The film follows three young men and their time spent in the French suburban "ghetto," over a span of twenty-four hours. Vinz, a Jew, Saïd, an Arab, and Hubert, a black boxer, have grown up in these French suburbs where high levels of diversity coupled with the racist and oppressive police force have raised tensions to a critical breaking point. During the riots that took place a night before, a police officer lost his handgun in the ensuing madness, only to leave it for Vinz to find. Now, with a newfound means to gain the respect he deserves, Vinz vows to kill a cop if his friend Abdel dies in the hospital, due the beating he received while in police custody.Written by
The story of the man falling and saying "so far, so good" as he passes each floor was similarly told by Steve McQueen's character in "The Magnificent Seven" when asked if his men were ready for combat. See more »
The trip across Paris is strange : the three characters should arrive at the Saint-Lazare station(north-west of Paris), coming from ChanteloupLesVignes. Yet, when they arrive, they are in front of the Montparnasse station(south of Paris), on the Rennes street. Then, they go to Asterix place, on the boulevard Pierre Ier of Serbia, close to Iena Place (west of Paris), and when they try to catch the last train, this time they are at the Saint-Lazare station, the right one to go back. But then, when they are on the roof, they see the Eiffel Tower and the Trocadero from the south-east, being probably close to Montparnasse station. Then, they come across a sculpture, L'Ecoute, in the Halles Garden(center of Paris), before going back. Hence, their trip goes : south, west, north-west, south and center of Paris. See more »
Sniff of coke?
Uh, no, no.
[psychotically, to the others; starts rapidly practicing with nunchaku]
A little coke? A little line of coke? Nobody for coke? That's it for coke? How's your brother, how's he doin?
[still practicing with nunchaku]
Mean fuckin bastard. Still a maniac?
Well shit, look! VWA-VWA-VWA-VWA!
See more »
In some English language subtitled (mainly American) versions the reference to the character of Said's friend who lives in the "posh towers" is 'Snoopy'. However, the untranslated dialogue says 'Asterix' and the woman who Vinz speaks to on the intercom laughs and says 'No, but his friend Obelix is here', whereas the translated version says 'No, but his friend Charlie Brown is.'. The reason Asterix and Obelix were changed to Snoopy and Charlie Brown in the subtitled version was because a lot of people are more familiar with those characters and possibly wouldn't understand the joke relating to Asterix and Obelix, which are two best friends in various French cartoon books by Goscinny & Uderzo. See more »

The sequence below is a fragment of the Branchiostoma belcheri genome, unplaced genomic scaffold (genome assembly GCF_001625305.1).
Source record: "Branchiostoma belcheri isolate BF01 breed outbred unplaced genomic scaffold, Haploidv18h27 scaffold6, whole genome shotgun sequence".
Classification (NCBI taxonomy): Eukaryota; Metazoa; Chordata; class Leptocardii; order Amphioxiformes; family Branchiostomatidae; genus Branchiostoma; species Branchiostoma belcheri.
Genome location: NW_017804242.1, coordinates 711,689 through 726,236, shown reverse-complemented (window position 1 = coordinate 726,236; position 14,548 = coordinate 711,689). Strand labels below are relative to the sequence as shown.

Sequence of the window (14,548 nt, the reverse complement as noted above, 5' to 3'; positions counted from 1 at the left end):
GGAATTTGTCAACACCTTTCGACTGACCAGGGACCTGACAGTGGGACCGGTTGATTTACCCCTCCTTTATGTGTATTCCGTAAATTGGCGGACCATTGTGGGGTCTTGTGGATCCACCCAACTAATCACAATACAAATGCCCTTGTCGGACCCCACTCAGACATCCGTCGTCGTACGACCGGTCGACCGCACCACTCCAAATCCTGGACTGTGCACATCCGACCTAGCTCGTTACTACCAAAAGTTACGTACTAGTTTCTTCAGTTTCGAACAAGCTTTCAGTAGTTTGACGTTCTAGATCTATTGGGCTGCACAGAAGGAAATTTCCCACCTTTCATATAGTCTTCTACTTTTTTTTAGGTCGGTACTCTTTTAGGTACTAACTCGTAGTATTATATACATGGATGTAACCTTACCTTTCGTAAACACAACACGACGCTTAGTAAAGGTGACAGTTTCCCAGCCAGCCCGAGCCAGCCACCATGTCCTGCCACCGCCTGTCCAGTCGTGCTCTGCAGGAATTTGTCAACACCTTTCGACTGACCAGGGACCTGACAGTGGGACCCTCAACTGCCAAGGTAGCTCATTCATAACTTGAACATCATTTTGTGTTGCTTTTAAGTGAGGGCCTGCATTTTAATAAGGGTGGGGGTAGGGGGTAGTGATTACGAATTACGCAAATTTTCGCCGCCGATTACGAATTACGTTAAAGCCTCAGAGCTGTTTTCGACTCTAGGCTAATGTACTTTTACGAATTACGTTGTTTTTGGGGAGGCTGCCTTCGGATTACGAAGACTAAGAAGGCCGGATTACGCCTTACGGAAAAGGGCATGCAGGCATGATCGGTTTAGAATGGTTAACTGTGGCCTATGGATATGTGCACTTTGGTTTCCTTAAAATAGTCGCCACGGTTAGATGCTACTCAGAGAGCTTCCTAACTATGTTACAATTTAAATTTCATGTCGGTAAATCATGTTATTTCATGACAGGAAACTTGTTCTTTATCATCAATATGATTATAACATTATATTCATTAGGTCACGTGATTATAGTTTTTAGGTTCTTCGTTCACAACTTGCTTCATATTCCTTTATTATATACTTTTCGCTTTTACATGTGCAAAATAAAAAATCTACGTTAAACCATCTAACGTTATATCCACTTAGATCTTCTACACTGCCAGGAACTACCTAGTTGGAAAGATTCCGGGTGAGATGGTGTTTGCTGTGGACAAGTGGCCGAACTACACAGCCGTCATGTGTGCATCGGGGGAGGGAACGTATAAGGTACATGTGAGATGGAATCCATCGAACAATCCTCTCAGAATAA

I first saw this film in 1997, after seeing and reading reviews about it on tv and the net for a couple of years. I never thought a film could actually make you truly think about things around our world, not just how bad it can be in places like the projects set in the film. I could truly see this happening where I am from(Rochdale,Manchester,UK).
The situation set in the film is a dark and nasty one. you watch 3 friends fall apart from the aftermath of a riot in a parisian project.a friend is near-fatally injured in police custody, which sparks a chain of events, part forced onto the 3 friends, part of self-inflicted.
the acting is amazing. Vincent Cassel's performance is electrifying. his mentality is distorted with hate(hence the film name), but you truly feel he is not a bad seed. His problem is he can't see the wood for the trees, which Hubert tries to point out to him.
Hubert is a character who has the potential to better his life, but he is trapped in his parisian project cell. he tries to guide vinz to a healthier and more productive way of thinking about life.
said seems to be the one who doesn't want trouble, but it is thrust upon him. he sees the relationship between hubert and vinz, his 2 best friend, deteriorate, but doesn't know who to side with, or what to do about it.
Mathieu Kassovitz made this film in a way that you feel for both the police and the the 3 friends. It is amazing to watch, as mathieu takes the simplest things, and makes them look classy(check out the DJ scene for a true example of what I mean). he uses black and white as to colour, and it doesn't look fake, or cheesy. in fact it enhances the film more than you could imagine. you won't sit there and wish he filmed it in colour by the end. the action, although relatively mild compared to todays film, is believable.
speaking about the end, it is one of the most simplest and powerful endings I have seen in a film yet. the soundtrack is awesome too. who would have thought french hip-hop would sound so sweet.
102 of 169 people found this review helpful.
Was this review helpful to you?
| Report this